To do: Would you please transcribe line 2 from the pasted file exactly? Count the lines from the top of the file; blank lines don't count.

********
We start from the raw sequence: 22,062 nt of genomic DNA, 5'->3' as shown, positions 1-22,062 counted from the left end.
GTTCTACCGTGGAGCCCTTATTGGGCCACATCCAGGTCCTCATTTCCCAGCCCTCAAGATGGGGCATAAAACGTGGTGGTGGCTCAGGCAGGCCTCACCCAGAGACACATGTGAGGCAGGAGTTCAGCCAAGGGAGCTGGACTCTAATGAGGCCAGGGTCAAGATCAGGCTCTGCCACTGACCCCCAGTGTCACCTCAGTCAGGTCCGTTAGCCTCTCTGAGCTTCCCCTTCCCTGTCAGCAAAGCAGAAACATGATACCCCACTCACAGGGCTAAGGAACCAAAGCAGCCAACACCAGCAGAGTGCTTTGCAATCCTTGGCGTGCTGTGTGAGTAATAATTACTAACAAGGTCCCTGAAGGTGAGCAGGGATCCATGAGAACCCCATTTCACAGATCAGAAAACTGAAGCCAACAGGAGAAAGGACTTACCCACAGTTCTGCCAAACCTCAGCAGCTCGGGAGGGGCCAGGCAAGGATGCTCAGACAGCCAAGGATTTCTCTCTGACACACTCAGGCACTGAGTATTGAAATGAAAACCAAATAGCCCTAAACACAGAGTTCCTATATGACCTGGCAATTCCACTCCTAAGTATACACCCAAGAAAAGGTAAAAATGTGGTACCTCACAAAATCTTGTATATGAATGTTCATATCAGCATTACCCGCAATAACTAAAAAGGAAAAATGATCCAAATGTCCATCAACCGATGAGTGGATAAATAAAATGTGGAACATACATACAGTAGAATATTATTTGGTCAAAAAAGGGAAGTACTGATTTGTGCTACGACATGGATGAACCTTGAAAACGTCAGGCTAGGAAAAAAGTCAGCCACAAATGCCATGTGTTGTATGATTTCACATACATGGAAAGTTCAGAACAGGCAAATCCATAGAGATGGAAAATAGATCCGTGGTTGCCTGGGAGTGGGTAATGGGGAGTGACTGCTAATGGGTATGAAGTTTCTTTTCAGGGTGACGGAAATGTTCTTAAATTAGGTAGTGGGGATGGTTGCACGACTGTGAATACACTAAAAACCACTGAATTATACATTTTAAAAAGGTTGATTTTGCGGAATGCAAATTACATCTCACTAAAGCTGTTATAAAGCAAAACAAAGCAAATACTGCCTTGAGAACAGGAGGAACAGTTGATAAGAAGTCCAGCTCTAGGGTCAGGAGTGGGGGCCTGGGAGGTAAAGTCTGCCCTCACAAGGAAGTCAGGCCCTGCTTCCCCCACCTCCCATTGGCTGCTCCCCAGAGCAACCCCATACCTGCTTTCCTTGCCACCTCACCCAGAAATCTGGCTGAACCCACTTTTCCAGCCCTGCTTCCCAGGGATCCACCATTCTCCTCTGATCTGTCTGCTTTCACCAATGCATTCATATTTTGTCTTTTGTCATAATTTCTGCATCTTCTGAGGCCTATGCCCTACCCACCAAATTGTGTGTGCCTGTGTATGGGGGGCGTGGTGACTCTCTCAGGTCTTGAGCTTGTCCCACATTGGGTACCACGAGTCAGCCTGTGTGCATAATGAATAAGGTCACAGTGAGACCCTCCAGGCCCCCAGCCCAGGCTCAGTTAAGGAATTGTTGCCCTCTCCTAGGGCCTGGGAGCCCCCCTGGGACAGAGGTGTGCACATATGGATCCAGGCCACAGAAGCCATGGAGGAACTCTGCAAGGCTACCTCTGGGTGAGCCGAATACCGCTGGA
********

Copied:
GTTCTACCGTGGAGCCCTTATTGGGCCACATCCAGGTCCTCATTTCCCAGCCCTCAAGATGGGGCATAAAACGTGGTGGTGGCTCAGGCAGGCCTCACCCAGAGACACATGTGAGGCAGGAGTTCAGCCAAGGGAGCTGGACTCTAATGAGGCCAGGGTCAAGATCAGGCTCTGCCACTGACCCCCAGTGTCACCTCAGTCAGGTCCGTTAGCCTCTCTGAGCTTCCCCTTCCCTGTCAGCAAAGCAGAAACATGATACCCCACTCACAGGGCTAAGGAACCAAAGCAGCCAACACCAGCAGAGTGCTTTGCAATCCTTGGCGTGCTGTGTGAGTAATAATTACTAACAAGGTCCCTGAAGGTGAGCAGGGATCCATGAGAACCCCATTTCACAGATCAGAAAACTGAAGCCAACAGGAGAAAGGACTTACCCACAGTTCTGCCAAACCTCAGCAGCTCGGGAGGGGCCAGGCAAGGATGCTCAGACAGCCAAGGATTTCTCTCTGACACACTCAGGCACTGAGTATTGAAATGAAAACCAAATAGCCCTAAACACAGAGTTCCTATATGACCTGGCAATTCCACTCCTAAGTATACACCCAAGAAAAGGTAAAAATGTGGTACCTCACAAAATCTTGTATATGAATGTTCATATCAGCATTACCCGCAATAACTAAAAAGGAAAAATGATCCAAATGTCCATCAACCGATGAGTGGATAAATAAAATGTGGAACATACATACAGTAGAATATTATTTGGTCAAAAAAGGGAAGTACTGATTTGTGCTACGACATGGATGAACCTTGAAAACGTCAGGCTAGGAAAAAAGTCAGCCACAAATGCCATGTGTTGTATGATTTCACATACATGGAAAGTTCAGAACAGGCAAATCCATAGAGATGGAAAATAGATCCGTGGTTGCCTGGGAGTGGGTAATGGGGAGTGACTGCTAATGGGTATGAAGTTTCTTTTCAGGGTGACGGAAATGTTCTTAAATTAGGTAGTGGGGATGGTTGCACGACTGTGAATACACTAAAAACCACTGAATTATACATTTTAAAAAGGTTGATTTTGCGGAATGCAAATTACATCTCACTAAAGCTGTTATAAAGCAAAACAAAGCAAATACTGCCTTGAGAACAGGAGGAACAGTTGATAAGAAGTCCAGCTCTAGGGTCAGGAGTGGGGGCCTGGGAGGTAAAGTCTGCCCTCACAAGGAAGTCAGGCCCTGCTTCCCCCACCTCCCATTGGCTGCTCCCCAGAGCAACCCCATACCTGCTTTCCTTGCCACCTCACCCAGAAATCTGGCTGAACCCACTTTTCCAGCCCTGCTTCCCAGGGATCCACCATTCTCCTCTGATCTGTCTGCTTTCACCAATGCATTCATATTTTGTCTTTTGTCATAATTTCTGCATCTTCTGAGGCCTATGCCCTACCCACCAAATTGTGTGTGCCTGTGTATGGGGGGCGTGGTGACTCTCTCAGGTCTTGAGCTTGTCCCACATTGGGTACCACGAGTCAGCCTGTGTGCATAATGAATAAGGTCACAGTGAGACCCTCCAGGCCCCCAGCCCAGGCTCAGTTAAGGAATTGTTGCCCTCTCCTAGGGCCTGGGAGCCCCCCTGGGACAGAGGTGTGCACATATGGATCCAGGCCACAGAAGCCATGGAGGAACTCTGCAAGGCTACCTCTGGGTGAGCCGAATACCGCTGGA